Before every Arsenal fixture, we’ll bring you a Scouting Report on the Gunners’ next opponents.
Arsène Wenger's side face Stoke City on Saturday. To find out more, we asked tactical expert Michael Cox.
Arsenal’s trip to the Britannia Stadium is often considered the Premier League’s biggest tactical mismatch.
Stoke relentlessly pepper Arsenal’s centre backs with long balls and crosses, whereas Arsenal play a patient passing game. It’s territorial football against possession football.
"It’s territorial football against possession football"
Since succeeding Tony Pulis last summer, however, Mark Hughes has introduced a more refined style of play at Stoke. The crucial difference is the nature of the build-up play - Stoke now hold onto the ball for longer periods, often passing out from the centre backs and playing through midfield, a zone they once bypassed quickly.However, Stoke still have the option of going long. One striking option is Peter Crouch, a master of winning high balls, particularly at the back post, and he combines well with Jon Walters, the striker generally deployed on the right flank.
Both players cause Arsenal problems: Crouch has often scored against the Gunners over his long career, while Walters won, and scored, the controversial penalty that settled this fixture last season.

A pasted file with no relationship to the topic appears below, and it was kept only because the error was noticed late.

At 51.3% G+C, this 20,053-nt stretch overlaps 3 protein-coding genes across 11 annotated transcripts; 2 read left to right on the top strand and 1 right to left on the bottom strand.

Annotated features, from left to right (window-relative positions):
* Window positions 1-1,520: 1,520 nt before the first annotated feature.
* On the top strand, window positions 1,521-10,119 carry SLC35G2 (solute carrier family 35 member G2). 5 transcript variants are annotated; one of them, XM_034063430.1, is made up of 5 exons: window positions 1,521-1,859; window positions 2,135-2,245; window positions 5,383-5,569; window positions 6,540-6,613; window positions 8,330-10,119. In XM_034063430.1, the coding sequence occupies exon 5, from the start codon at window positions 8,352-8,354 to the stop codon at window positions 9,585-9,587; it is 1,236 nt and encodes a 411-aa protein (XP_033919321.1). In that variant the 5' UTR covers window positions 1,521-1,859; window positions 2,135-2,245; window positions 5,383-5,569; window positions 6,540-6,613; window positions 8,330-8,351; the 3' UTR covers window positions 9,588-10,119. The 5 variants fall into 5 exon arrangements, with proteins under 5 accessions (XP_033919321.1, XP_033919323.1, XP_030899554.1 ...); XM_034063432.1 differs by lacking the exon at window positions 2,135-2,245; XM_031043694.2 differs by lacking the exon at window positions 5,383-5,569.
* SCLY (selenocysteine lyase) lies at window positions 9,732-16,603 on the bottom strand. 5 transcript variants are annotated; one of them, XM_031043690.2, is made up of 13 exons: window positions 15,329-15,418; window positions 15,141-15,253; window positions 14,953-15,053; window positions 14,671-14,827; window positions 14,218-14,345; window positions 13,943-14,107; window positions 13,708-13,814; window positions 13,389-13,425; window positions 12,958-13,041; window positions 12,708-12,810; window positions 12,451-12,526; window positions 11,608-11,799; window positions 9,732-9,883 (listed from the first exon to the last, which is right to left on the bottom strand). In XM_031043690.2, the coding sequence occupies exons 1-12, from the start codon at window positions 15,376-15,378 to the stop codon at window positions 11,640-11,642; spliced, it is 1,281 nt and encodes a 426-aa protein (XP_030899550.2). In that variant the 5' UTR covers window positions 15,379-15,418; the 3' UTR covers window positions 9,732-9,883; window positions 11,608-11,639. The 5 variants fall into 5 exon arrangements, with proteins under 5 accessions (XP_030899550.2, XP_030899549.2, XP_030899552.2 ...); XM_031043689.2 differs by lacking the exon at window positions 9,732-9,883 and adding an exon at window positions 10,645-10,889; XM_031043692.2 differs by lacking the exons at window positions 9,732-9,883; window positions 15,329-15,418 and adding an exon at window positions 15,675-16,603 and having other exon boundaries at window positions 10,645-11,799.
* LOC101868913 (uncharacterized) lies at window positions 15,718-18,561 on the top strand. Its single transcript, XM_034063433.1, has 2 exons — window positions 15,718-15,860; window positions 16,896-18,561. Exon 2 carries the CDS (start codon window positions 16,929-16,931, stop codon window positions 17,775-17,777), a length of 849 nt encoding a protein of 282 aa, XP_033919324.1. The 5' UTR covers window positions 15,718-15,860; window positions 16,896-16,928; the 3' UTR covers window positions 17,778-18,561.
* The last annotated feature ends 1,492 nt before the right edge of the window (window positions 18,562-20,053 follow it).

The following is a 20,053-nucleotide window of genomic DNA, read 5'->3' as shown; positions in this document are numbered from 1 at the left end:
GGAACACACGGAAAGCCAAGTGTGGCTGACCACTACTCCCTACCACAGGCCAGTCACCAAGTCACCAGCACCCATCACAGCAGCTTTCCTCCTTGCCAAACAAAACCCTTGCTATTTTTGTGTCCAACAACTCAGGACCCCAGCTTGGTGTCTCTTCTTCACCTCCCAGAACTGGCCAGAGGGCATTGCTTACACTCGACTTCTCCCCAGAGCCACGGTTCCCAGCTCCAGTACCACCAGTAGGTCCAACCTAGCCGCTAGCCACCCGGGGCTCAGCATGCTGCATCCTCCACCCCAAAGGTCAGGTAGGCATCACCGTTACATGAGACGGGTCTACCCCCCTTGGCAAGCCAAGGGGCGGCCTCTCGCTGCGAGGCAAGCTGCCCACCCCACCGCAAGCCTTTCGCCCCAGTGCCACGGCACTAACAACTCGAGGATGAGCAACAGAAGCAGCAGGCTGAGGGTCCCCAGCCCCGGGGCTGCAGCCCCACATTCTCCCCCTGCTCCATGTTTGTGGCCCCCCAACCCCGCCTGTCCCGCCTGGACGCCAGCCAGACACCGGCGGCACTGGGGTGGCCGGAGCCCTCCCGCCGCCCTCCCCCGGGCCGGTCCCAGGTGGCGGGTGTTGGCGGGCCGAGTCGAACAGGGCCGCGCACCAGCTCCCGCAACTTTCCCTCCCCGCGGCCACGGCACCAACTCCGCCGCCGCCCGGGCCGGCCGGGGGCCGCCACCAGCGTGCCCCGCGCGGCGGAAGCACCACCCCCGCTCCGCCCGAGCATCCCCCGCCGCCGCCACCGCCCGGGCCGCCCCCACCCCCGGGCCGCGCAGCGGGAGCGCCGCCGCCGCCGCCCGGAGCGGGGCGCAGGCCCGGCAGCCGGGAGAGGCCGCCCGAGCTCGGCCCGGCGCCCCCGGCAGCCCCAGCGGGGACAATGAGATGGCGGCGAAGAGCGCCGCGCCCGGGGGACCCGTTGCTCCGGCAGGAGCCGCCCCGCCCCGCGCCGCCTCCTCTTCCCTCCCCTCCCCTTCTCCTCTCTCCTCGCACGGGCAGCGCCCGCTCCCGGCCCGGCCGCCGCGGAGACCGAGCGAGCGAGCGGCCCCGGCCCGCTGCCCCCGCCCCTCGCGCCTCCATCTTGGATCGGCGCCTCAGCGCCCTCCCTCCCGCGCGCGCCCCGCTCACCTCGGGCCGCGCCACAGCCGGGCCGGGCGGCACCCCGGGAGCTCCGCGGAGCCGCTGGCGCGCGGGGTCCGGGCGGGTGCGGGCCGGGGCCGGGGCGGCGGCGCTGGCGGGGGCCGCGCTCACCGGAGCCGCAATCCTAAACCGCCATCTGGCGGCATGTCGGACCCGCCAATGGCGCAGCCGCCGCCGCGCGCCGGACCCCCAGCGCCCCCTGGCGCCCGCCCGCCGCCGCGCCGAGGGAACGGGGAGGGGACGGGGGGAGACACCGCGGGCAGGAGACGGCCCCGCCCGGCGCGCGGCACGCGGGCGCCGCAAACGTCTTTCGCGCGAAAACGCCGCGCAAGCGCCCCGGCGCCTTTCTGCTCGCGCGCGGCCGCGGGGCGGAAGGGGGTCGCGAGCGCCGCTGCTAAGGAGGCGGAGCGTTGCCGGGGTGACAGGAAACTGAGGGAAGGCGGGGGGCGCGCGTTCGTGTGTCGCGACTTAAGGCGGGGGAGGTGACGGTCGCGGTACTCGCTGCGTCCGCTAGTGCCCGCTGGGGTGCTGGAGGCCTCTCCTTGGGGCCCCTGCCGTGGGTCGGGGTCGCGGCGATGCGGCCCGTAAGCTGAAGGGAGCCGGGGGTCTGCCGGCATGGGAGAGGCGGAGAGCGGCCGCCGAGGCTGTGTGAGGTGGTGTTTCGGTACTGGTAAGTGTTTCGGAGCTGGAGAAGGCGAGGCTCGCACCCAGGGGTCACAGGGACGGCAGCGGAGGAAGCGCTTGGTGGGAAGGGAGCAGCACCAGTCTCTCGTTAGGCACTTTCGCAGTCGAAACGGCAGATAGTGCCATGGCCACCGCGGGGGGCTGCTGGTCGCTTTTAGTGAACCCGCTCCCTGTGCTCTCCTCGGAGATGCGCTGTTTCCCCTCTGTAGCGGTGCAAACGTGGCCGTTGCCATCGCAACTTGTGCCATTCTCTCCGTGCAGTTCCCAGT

Besides, goalkeeper Asmir Begovic usually kicks long towards Crouch and Walters on the right, which means Kieran Gibbs or Nacho Monreal will have to win plenty of aerial battles.
That said, Crouch hasn’t always started, and Walters is struggling with a knee injury, so Mame Biram Diouf - a quick counter-attacking striker - has spearheaded the side recently, and would offer a different challenge to Arsenal’s back line.
Expect a tricky dribbler on the left up against Calum Chambers. Victor Moses (out injured), Marko Arnautovic and Oussama Assaidi have all been handed an opportunity there in Stoke’s last games - which, incidentally, have produced three defeats.
In the No 10 role, former Barcelona forward Bojan Krkic has become a regular and is clever at finding space between the lines and dribbling forward on the break.
With Steve Sidwell and Glen Whelan also out injured, a functional central midfield duo of Geoff Cameron and Steven N’Zonzi started against Manchester United in midweek. There are more creative options, however - Charlie Adam can play excellent diagonal passes, and Stephen Ireland darts into attack.
At the back, Stoke are solid and dependable. Expect Phil Bardsley, Ryan Shawcross and Marc Wilson to start, with rare moments of flair coming from the left back: Dutchman Erik Pieters is good technically, and evidence of Stoke’s evolution over the past 18 months.
Copyright 2020 The Arsenal Football Club plc. Permission to use quotations from this article is granted subject to appropriate credit being given to www.arsenal.com as the source.